Record Review - 3 July 22 2004
Despite false indications from Midwestern ensemble the Race's moniker, nothing moves too quickly on the band's third full-length, If You Can. Rather, expansive tones and blooming clusters of harmony roll at a precise, deliberate and emotionally anemic pace. While the Race's guitars, keyboards, drums and voices gently weep, If You Can takes on an air of spacious resonance with despondent urgency. If playing the name game, citing anyone from Nick Drake to Radiohead to June of 44 accurately identifies the self-indulgence at work here. But such easy references don't do the Race any justice.
If You Can is slow-burning pop music made for 4:04 a.m., when the brain has ceased focusing on the task at hand to zone out on sleepless bliss. From the cavernous cadence of the title track to the nonthreatening rattle of "The Hours Eat Flowers," there's not so much an element of sadness behind each song as there is childlike melancholy. Subtle imagery of foliage and fragments of fairy tales weave into the mix, but whether they are indicative of some larger conceptual scheme is never made clear.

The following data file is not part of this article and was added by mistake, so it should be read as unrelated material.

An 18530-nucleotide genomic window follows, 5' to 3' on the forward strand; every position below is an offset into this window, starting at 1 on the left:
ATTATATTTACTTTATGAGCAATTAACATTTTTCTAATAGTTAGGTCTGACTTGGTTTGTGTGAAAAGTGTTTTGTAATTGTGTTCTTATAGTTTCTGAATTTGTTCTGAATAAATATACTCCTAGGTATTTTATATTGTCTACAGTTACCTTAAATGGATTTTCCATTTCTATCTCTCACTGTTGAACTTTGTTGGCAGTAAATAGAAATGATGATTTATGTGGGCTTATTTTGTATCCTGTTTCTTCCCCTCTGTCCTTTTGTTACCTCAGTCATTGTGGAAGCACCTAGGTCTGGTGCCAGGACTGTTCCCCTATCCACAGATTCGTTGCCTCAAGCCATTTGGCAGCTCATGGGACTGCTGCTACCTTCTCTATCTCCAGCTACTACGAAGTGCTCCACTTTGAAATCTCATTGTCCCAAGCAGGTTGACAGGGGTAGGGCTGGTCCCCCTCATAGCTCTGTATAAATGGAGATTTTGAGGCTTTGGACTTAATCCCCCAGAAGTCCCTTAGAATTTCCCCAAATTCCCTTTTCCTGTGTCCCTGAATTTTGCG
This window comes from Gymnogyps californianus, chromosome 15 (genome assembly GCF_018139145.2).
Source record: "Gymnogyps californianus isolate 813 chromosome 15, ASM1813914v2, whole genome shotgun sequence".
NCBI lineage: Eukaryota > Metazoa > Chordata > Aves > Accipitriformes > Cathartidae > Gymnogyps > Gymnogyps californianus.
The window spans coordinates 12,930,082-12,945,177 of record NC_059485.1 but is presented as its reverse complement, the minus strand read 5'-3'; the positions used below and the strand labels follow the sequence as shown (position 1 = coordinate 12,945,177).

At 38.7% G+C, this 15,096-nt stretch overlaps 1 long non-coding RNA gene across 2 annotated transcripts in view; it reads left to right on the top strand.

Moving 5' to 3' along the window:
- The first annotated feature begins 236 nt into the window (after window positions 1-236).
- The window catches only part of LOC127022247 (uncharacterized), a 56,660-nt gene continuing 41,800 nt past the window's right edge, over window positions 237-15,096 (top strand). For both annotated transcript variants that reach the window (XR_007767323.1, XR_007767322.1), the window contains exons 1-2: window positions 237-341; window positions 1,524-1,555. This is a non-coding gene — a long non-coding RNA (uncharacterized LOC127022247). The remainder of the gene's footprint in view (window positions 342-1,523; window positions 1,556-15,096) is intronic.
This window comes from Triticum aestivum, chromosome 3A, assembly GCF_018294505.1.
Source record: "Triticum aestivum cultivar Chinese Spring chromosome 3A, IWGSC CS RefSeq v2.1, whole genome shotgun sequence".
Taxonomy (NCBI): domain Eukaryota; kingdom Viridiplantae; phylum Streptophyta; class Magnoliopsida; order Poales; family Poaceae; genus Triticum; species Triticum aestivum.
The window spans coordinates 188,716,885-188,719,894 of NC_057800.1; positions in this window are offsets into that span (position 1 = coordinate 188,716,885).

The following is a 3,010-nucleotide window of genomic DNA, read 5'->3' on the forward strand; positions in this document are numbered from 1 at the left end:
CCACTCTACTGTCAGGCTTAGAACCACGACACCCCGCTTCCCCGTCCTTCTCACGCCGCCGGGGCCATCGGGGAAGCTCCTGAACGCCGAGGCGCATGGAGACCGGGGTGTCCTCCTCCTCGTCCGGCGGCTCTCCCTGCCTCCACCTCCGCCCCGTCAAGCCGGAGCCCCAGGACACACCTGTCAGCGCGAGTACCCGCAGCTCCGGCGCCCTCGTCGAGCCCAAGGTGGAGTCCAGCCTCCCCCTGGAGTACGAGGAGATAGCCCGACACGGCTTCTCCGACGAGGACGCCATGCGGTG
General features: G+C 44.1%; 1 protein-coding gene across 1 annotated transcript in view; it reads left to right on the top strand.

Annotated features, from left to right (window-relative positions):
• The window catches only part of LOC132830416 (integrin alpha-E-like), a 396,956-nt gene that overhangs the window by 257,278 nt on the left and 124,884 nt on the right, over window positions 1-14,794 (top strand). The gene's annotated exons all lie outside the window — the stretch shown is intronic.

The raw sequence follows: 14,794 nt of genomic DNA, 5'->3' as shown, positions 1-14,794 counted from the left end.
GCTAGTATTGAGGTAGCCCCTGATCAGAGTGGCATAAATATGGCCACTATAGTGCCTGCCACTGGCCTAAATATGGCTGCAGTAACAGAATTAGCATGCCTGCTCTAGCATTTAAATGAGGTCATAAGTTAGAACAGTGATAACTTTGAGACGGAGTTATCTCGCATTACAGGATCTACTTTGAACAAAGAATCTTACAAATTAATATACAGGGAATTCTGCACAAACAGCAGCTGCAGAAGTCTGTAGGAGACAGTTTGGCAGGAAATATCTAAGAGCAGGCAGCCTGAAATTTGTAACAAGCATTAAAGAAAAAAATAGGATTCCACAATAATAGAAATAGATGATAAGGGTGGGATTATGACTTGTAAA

At the center of the recording, "Rose" breaks character with a wall of agitated guitar swells, bringing the music to a brief and poignant climax. But things soon drift back to their natural pace, culminating with "Out Like a Lamb," a sentiment that sums up the incident with unassuming suppleness.
The Race plays the Earl Fri., July 23, 9:30 p.m. $6.